I learned that not long ago a European manufacturer shipped a container of components of prosthetic limbs for athletes to Sydney, Australia, for use at the Paralympics. These were supplied to competitors free of charge, and prosthetists, including some from New Zealand, were on hand to help the contestants during the games.
Some of the limb parts had been developed especially for athletes. I was shown one example. It was a foot-and-ankle component constructed of a special material that duplicates the natural spring in a human foot.
What does the future hold for prosthetics? My prosthetist told me of a computer-controlled artificial leg currently being worn by at least one patient in New Zealand. Apparently it responds to pressure on sensors that are built into the unit. The result is duplication of a natural walking movement.
In some countries a technique called osteointegration is being experimented with by skilled orthopedic surgeons. A special pin, which is inserted in the stump after amputation, provides an anchor whereby an artificial device can be attached. It eliminates the need for casts and sockets.
Research is also being done to integrate receptors into nerve fibers, which will allow a person to control a prosthesis by thought alone. In the United States and some other countries, a limited number of hand transplants have been performed, but this is a fairly controversial procedure that requires recipients to take antirejection drugs for the rest of their life.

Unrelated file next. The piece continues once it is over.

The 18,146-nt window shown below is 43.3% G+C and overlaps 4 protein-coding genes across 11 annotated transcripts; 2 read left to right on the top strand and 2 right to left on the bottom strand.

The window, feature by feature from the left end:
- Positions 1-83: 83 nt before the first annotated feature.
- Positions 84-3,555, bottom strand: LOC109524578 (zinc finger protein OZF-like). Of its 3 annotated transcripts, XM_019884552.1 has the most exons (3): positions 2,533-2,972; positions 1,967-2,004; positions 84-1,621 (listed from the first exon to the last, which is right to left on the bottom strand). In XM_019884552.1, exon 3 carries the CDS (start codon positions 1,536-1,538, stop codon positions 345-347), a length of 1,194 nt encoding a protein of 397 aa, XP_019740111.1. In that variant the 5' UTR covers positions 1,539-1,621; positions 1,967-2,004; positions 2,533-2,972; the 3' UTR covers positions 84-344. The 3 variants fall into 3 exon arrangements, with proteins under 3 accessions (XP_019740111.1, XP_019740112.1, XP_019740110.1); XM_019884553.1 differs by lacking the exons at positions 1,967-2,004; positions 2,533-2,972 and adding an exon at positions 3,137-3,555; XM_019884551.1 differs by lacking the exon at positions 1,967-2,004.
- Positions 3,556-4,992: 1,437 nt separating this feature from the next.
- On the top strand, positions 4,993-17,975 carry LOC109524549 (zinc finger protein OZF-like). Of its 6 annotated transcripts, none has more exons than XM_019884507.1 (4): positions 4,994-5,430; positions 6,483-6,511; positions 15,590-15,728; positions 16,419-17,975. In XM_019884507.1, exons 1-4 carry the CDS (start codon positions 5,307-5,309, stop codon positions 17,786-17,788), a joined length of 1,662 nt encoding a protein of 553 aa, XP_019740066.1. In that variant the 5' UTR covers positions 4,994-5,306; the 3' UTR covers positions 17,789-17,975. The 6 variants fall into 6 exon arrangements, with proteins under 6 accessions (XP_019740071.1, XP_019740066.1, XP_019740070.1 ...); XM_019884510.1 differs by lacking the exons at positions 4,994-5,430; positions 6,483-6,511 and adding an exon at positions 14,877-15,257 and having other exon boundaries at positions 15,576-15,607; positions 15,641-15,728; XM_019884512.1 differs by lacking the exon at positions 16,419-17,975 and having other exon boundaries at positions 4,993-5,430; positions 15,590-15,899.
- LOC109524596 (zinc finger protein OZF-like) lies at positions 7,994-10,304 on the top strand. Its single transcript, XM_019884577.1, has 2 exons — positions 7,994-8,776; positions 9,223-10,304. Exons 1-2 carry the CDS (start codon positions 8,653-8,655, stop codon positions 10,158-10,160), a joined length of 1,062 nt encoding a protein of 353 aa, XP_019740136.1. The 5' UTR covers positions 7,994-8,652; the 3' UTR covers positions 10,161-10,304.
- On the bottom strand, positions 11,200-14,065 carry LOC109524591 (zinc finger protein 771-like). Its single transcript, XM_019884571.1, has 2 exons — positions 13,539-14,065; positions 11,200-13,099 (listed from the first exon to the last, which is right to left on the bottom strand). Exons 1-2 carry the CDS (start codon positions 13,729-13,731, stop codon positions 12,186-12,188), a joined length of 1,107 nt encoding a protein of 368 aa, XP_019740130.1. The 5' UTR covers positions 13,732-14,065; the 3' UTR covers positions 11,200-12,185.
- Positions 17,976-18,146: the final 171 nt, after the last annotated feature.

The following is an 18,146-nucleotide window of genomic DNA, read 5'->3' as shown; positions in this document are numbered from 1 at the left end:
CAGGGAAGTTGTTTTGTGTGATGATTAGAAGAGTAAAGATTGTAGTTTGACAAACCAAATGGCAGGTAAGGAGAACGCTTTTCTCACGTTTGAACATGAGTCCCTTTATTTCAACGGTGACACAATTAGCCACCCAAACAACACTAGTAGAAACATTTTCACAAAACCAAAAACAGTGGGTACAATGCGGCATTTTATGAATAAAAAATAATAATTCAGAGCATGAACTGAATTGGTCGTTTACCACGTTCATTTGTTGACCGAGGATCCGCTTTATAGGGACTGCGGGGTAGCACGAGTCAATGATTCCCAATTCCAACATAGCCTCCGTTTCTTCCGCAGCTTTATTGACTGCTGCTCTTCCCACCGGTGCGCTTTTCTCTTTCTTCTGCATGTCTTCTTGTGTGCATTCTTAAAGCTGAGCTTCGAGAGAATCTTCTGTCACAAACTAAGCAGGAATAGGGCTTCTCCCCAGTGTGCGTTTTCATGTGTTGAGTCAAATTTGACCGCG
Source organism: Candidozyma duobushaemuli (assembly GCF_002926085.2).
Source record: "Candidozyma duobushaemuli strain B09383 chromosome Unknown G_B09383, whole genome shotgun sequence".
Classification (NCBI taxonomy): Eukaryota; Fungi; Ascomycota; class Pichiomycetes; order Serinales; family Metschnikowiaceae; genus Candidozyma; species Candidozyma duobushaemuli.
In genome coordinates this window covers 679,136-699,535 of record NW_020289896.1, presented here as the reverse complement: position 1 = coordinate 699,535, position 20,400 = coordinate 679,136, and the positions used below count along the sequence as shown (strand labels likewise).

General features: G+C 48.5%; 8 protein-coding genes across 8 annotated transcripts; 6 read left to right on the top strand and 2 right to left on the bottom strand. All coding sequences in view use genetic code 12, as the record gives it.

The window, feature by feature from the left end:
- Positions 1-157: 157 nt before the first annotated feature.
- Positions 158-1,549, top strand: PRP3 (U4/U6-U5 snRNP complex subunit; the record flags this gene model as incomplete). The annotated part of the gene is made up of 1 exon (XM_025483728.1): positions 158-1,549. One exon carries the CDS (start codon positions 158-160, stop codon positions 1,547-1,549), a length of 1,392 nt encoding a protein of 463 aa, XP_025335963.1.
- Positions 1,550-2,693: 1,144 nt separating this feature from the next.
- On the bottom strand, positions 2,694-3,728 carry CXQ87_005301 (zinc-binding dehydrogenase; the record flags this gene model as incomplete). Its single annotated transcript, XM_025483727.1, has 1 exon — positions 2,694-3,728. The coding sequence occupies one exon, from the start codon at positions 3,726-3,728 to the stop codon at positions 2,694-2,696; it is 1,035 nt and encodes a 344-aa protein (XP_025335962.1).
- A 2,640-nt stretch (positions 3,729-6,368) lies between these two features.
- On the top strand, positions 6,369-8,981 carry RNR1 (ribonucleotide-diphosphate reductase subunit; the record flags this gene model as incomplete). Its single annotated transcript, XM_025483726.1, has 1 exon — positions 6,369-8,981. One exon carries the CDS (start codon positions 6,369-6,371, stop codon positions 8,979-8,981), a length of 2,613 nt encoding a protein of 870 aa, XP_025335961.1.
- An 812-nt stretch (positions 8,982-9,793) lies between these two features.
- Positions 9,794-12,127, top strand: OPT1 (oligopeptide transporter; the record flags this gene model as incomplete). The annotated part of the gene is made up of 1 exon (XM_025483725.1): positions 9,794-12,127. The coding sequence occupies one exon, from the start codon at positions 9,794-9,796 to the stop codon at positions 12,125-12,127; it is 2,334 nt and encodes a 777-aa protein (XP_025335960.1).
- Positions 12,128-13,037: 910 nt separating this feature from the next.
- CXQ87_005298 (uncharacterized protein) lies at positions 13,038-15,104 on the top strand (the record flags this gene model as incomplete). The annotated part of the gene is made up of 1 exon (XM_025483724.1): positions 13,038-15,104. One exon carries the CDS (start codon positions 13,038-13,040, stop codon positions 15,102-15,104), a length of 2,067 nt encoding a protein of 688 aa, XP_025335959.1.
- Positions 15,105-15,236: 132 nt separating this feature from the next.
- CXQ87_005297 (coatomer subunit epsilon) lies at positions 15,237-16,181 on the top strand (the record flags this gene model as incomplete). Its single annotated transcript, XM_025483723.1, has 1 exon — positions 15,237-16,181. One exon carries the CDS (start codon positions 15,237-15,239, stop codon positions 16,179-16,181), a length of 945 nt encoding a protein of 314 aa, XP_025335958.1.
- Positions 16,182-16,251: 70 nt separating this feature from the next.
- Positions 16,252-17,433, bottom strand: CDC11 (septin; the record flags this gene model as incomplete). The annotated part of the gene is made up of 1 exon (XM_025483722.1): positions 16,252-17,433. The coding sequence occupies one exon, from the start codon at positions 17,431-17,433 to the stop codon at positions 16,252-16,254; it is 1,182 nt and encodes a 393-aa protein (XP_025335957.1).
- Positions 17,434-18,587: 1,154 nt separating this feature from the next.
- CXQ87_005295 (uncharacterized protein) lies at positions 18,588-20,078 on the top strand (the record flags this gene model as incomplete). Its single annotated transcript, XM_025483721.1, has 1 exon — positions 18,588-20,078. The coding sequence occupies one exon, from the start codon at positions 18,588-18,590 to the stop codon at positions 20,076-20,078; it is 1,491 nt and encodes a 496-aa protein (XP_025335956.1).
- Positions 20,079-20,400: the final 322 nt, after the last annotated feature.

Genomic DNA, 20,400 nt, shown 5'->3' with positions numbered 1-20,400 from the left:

In the field of arm prosthetics, a system called myoelectronics is now in use. Electrodes pick up impulses from arm muscles, which are often still present in the remnant limb. These impulses are then battery amplified to control electronic components in the artificial limb. The latest technology for upper-limb prosthetics uses a computer interface to fine-tune the artificial arm to the individual wearer.
Amazed at these advances in artificial-limb technology, I asked my prosthetist how he would compare their function to the way natural limbs work. Of course, he readily acknowledged that the original was superior. This made me think of the words of the psalmist who, in prayer to his Creator, said: “I shall laud you because in a fear-inspiring way I am wonderfully made.”—Psalm 139:14.
[Diagram/Pictures on page 23]
(For fully formatted text, see publication)
Myoelectric hands use muscle signals to control speed and grip force
Hands: © Otto Bock HealthCare
Inside this hi-tech knee, computer chips and magnetic fields help adapt the knee to the wearer’s walking motion
Knee: Photos courtesy of Ossur
This cross section of the foot shows its foam cover and ankle structure
© Otto Bock HealthCare
© 1997 Visual Language
[Picture on page 21]
Adjusting an artificial leg
[Picture on page 22]
Fitting a patient’s prosthesis
[Picture on page 23]
A miniature hand prosthesis, which is used to train infant amputees
[Picture on page 23]
In 2004 the winner of the Paralympic 100-meter race ran it in 10.97 seconds with a carbon-fiber foot
Photo courtesy of Ossur/Photographer: David Biene
[Picture Credit Line on page 21]
© Otto Bock HealthCare